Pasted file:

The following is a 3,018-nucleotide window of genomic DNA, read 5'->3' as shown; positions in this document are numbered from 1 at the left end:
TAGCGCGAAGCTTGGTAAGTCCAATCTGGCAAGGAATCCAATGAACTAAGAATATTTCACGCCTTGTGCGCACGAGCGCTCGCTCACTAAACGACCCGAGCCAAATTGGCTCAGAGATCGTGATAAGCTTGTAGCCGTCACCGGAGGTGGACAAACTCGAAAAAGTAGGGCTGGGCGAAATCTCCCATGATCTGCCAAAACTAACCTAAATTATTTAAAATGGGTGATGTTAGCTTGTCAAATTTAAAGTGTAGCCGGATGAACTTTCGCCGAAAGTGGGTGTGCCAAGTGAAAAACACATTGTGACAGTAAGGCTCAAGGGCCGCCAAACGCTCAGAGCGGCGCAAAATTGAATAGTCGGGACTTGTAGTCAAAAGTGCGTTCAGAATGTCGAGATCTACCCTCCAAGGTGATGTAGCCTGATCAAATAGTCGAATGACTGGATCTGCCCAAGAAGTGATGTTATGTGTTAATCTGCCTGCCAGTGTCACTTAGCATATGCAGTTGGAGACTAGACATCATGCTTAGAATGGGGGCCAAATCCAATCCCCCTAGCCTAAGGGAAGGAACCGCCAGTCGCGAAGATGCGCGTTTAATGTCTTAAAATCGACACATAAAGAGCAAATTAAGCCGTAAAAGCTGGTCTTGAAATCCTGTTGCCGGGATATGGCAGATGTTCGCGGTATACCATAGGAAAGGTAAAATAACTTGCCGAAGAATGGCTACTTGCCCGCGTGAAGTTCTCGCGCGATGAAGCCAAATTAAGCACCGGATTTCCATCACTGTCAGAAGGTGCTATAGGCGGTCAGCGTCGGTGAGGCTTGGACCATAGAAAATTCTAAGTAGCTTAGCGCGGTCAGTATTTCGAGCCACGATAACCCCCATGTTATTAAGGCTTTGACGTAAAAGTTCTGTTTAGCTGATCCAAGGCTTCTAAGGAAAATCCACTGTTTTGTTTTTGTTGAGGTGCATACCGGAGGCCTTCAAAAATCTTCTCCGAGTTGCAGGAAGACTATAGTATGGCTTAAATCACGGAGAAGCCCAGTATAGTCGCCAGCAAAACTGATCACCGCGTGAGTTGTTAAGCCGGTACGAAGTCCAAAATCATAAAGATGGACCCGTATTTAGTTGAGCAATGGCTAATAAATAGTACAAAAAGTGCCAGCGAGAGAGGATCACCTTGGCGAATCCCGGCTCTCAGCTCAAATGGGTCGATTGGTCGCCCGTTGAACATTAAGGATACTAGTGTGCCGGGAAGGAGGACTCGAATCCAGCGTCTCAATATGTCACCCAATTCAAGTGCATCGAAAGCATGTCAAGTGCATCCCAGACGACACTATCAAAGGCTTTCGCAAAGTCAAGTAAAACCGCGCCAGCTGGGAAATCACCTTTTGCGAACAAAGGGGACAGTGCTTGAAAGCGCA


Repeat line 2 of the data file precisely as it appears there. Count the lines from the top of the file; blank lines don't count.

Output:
TAGCGCGAAGCTTGGTAAGTCCAATCTGGCAAGGAATCCAATGAACTAAGAATATTTCACGCCTTGTGCGCACGAGCGCTCGCTCACTAAACGACCCGAGCCAAATTGGCTCAGAGATCGTGATAAGCTTGTAGCCGTCACCGGAGGTGGACAAACTCGAAAAAGTAGGGCTGGGCGAAATCTCCCATGATCTGCCAAAACTAACCTAAATTATTTAAAATGGGTGATGTTAGCTTGTCAAATTTAAAGTGTAGCCGGATGAACTTTCGCCGAAAGTGGGTGTGCCAAGTGAAAAACACATTGTGACAGTAAGGCTCAAGGGCCGCCAAACGCTCAGAGCGGCGCAAAATTGAATAGTCGGGACTTGTAGTCAAAAGTGCGTTCAGAATGTCGAGATCTACCCTCCAAGGTGATGTAGCCTGATCAAATAGTCGAATGACTGGATCTGCCCAAGAAGTGATGTTATGTGTTAATCTGCCTGCCAGTGTCACTTAGCATATGCAGTTGGAGACTAGACATCATGCTTAGAATGGGGGCCAAATCCAATCCCCCTAGCCTAAGGGAAGGAACCGCCAGTCGCGAAGATGCGCGTTTAATGTCTTAAAATCGACACATAAAGAGCAAATTAAGCCGTAAAAGCTGGTCTTGAAATCCTGTTGCCGGGATATGGCAGATGTTCGCGGTATACCATAGGAAAGGTAAAATAACTTGCCGAAGAATGGCTACTTGCCCGCGTGAAGTTCTCGCGCGATGAAGCCAAATTAAGCACCGGATTTCCATCACTGTCAGAAGGTGCTATAGGCGGTCAGCGTCGGTGAGGCTTGGACCATAGAAAATTCTAAGTAGCTTAGCGCGGTCAGTATTTCGAGCCACGATAACCCCCATGTTATTAAGGCTTTGACGTAAAAGTTCTGTTTAGCTGATCCAAGGCTTCTAAGGAAAATCCACTGTTTTGTTTTTGTTGAGGTGCATACCGGAGGCCTTCAAAAATCTTCTCCGAGTTGCAGGAAGACTATAGTATGGCTTAAATCACGGAGAAGCCCAGTATAGTCGCCAGCAAAACTGATCACCGCGTGAGTTGTTAAGCCGGTACGAAGTCCAAAATCATAAAGATGGACCCGTATTTAGTTGAGCAATGGCTAATAAATAGTACAAAAAGTGCCAGCGAGAGAGGATCACCTTGGCGAATCCCGGCTCTCAGCTCAAATGGGTCGATTGGTCGCCCGTTGAACATTAAGGATACTAGTGTGCCGGGAAGGAGGACTCGAATCCAGCGTCTCAATATGTCACCCAATTCAAGTGCATCGAAAGCATGTCAAGTGCATCCCAGACGACACTATCAAAGGCTTTCGCAAAGTCAAGTAAAACCGCGCCAGCTGGGAAATCACCTTTTGCGAACAAAGGGGACAGTGCTTGAAAGCGCA